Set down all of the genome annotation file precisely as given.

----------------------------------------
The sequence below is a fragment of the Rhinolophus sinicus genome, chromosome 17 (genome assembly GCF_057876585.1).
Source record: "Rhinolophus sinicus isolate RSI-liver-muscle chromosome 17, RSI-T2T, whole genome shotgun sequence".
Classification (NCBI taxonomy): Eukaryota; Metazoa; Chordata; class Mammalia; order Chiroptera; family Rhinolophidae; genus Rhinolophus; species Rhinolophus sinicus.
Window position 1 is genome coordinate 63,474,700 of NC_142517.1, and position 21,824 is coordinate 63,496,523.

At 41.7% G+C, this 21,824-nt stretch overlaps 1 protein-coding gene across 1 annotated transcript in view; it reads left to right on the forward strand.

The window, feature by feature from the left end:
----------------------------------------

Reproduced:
The sequence below is a fragment of the Rhinolophus sinicus genome, chromosome 17 (genome assembly GCF_057876585.1).
Source record: "Rhinolophus sinicus isolate RSI-liver-muscle chromosome 17, RSI-T2T, whole genome shotgun sequence".
Classification (NCBI taxonomy): Eukaryota; Metazoa; Chordata; class Mammalia; order Chiroptera; family Rhinolophidae; genus Rhinolophus; species Rhinolophus sinicus.
Window position 1 is genome coordinate 63,474,700 of NC_142517.1, and position 21,824 is coordinate 63,496,523.

At 41.7% G+C, this 21,824-nt stretch overlaps 1 protein-coding gene across 1 annotated transcript in view; it reads left to right on the forward strand.

The window, feature by feature from the left end: